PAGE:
The exact defense that Elizabeth Holmes is going to be using at trial, which will reportedly be based around abuse from her former intra-office boy-toy Sunny Balwani, still remains somewhat of a mystery after opening arguments.
Holmes' lawyer danced around the topic during opening statements, according to Bloomberg, saying: "You’ll learn that certain aspects of that relationship had a big impact on Ms. Holmes. You’ll learn that trusting and relying on Mr. Balwani as her primary adviser was one of her mistakes.”
Her lawyer, Lance Wade, didn't go into further detail about the abuse but did call Balwani "relentless" and "hard-charging". Balwani “did not take well to people who
disagreed with him," Wade said.
He told jurors: “There was a side of that relationship that many people saw and may talk about during this case and there was another side that most people never saw. You’ll have to wait for all of the evidence and then decide how to fairly view that relationship.”
Amanda Kramer, a former prosecutor turned criminal defense lawyer at Covington & Burling in New York, told Bloomberg: “Holmes’ attorney never uttered the word abuse, but he made a number of references that effectively laid a solid foundation for the abuse allegations. If the jurors later hear more on this subject, they won’t feel blindsided.”
Recall, days ago, we noted that Holmes would argue she had PTSD as a result of years of abuse. Facing 20 years in prison, Holmes' lawyers have told the court they expect Holmes to testify in her own defense during her trial. Holmes and Balwani have both been charged, but their trials have been separated.
Holmes now claims she "suffered from post-traumatic stress disorder, depression and anxiety as a result of her relationship with Balwani", Bloomberg reported. Court filings have revealed that Holmes' lawyers plan “to introduce evidence that Mr. Balwani verbally disparaged her and withdrew ‘affection if she displeased him,’ controlled what she ate, how she dressed, how much money she could spend, who she could interact with -- essentially dominating her and erasing her capacity to make decisions."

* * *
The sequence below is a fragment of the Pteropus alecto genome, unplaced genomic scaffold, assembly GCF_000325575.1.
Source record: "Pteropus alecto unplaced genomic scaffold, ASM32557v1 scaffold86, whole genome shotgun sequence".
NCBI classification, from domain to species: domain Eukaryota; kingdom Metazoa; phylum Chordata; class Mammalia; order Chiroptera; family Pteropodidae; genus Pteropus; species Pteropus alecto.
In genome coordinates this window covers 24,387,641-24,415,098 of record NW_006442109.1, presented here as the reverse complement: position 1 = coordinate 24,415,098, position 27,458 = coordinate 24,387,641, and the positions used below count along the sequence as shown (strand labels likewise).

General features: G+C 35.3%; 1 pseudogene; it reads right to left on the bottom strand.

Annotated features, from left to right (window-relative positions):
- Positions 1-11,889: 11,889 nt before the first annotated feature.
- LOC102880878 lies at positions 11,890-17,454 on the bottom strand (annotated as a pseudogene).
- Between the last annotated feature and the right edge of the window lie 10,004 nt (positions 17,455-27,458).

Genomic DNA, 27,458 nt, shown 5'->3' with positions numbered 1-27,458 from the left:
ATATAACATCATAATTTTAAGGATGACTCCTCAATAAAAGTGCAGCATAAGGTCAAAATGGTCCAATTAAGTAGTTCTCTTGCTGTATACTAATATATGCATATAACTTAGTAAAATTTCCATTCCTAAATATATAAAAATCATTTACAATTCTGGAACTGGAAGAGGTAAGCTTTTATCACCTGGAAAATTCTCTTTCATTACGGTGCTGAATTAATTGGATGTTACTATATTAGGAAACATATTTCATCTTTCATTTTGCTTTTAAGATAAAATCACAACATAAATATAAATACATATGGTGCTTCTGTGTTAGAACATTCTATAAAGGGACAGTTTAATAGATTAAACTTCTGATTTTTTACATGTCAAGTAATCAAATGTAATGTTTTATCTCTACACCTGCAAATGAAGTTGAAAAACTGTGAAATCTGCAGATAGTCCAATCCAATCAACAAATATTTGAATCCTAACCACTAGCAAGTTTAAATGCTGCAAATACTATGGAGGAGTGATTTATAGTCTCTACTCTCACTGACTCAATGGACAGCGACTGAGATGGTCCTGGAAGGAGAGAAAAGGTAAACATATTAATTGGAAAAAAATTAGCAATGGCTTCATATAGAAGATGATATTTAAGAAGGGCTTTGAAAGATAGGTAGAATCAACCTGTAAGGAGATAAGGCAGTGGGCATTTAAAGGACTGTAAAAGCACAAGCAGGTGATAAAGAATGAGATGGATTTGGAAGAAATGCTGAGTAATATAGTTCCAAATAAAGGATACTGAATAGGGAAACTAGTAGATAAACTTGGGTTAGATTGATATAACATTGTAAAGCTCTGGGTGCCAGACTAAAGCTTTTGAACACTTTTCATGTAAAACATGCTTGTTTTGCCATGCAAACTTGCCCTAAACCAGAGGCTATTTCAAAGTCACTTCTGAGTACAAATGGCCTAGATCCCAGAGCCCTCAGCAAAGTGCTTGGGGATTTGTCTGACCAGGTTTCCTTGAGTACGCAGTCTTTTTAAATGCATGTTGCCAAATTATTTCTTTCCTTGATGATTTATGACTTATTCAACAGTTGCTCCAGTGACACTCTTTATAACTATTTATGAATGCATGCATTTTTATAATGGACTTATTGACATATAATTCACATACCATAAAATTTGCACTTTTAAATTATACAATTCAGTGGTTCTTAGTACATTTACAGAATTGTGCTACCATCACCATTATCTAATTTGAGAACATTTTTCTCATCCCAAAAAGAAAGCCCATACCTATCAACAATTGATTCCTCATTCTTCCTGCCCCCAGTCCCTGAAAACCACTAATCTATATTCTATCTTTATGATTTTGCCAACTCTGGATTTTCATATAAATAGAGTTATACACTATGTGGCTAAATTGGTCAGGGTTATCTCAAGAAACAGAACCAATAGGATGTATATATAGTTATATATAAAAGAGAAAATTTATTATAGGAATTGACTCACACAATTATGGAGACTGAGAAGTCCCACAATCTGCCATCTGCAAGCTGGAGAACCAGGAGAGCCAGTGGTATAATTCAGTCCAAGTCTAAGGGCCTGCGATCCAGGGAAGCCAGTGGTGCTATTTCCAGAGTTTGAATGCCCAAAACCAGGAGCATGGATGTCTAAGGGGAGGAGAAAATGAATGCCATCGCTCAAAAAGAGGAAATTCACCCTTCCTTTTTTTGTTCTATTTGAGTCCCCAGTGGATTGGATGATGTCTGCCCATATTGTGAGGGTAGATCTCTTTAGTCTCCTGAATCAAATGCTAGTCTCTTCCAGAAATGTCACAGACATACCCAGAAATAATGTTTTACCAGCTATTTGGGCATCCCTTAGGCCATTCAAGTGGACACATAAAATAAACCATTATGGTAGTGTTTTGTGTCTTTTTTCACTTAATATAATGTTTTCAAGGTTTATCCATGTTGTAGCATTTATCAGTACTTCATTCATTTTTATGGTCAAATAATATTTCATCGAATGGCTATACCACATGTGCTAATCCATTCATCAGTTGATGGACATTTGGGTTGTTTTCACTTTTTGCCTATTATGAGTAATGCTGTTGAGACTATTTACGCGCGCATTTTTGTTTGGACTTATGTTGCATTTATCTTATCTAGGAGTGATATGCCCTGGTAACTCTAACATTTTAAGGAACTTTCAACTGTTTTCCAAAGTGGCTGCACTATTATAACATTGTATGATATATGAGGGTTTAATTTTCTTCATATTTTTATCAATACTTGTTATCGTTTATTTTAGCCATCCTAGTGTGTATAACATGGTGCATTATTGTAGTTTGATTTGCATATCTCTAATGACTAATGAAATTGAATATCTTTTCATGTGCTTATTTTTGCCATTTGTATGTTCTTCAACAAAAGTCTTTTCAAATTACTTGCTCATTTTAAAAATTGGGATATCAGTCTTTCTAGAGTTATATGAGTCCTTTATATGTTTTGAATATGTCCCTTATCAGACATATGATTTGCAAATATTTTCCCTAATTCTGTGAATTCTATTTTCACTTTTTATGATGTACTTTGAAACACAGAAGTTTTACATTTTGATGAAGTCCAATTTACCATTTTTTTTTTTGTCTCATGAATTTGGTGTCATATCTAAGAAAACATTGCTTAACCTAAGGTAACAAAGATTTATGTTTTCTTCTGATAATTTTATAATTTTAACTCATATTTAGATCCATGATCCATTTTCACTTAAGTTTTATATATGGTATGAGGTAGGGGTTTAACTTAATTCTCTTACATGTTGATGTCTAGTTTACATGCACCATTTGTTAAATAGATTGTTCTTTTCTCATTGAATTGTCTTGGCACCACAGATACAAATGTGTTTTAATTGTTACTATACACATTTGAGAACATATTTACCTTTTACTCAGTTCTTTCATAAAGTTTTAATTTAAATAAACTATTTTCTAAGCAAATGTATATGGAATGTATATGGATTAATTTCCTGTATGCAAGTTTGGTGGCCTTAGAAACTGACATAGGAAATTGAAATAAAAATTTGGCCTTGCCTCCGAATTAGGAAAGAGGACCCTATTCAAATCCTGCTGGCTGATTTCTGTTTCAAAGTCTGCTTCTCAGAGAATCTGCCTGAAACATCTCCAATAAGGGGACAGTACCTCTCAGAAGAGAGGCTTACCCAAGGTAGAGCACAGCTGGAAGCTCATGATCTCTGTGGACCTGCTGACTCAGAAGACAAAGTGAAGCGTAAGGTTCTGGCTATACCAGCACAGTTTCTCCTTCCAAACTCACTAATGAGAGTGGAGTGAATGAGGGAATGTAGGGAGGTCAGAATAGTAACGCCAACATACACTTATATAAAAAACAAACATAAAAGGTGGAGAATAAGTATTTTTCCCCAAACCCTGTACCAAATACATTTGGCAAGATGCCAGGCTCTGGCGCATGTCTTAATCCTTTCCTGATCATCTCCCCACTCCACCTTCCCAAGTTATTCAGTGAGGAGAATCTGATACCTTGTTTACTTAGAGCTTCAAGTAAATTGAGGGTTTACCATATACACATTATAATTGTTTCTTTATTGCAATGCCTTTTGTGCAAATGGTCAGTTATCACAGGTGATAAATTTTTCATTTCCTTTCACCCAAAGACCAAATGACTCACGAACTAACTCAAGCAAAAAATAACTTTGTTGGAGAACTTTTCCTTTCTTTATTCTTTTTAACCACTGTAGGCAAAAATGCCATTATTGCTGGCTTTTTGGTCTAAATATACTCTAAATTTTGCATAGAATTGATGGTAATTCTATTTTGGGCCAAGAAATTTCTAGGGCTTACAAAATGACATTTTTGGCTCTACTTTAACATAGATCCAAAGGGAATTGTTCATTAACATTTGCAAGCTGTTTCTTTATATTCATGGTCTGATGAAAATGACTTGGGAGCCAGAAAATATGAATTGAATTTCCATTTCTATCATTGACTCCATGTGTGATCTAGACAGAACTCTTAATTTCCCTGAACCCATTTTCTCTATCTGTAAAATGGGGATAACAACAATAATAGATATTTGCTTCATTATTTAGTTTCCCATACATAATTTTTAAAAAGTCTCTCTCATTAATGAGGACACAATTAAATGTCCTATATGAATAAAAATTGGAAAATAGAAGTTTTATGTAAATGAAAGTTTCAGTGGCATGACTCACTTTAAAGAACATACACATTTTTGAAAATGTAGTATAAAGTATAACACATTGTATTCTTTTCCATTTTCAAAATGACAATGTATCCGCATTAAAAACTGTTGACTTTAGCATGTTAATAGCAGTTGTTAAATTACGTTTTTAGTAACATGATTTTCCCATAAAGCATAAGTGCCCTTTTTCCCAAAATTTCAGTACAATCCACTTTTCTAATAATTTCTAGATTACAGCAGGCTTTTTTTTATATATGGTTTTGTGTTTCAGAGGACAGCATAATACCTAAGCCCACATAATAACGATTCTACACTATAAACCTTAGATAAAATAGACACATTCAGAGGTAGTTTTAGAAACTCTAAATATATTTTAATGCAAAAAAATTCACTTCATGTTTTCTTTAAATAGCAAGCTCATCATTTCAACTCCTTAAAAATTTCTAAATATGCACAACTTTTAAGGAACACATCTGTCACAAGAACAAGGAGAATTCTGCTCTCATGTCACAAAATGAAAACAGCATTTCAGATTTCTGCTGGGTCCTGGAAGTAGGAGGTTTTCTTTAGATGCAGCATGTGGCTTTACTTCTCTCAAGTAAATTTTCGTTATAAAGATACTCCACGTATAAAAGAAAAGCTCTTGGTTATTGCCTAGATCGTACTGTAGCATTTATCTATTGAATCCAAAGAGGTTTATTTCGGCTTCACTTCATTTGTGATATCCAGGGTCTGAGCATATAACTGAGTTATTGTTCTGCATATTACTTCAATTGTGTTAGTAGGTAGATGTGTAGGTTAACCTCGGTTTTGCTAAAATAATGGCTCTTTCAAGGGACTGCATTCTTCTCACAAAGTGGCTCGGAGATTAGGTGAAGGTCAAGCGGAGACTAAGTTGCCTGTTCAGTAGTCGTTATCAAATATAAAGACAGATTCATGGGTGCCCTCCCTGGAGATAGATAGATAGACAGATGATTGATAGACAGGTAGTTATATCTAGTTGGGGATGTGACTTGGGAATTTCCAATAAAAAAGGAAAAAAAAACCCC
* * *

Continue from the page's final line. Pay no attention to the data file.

Holmes' defense will argue that Balwani was “monitoring her calls, text messages and emails; physical violence, such as throwing hard, sharp objects at her; restricting her sleep; monitoring her movements; and insisting that any success she had was because of him.”
Balwani has denied such allegations, and his lawyers have argued to have their trials seperate because “Ms. Holmes’s evidence seeking to establish her innocence would require him to defend against not only the government’s case, but to defend against her allegations as well because her allegations are so inflammatory that they cannot be left unrebutted before the jury.”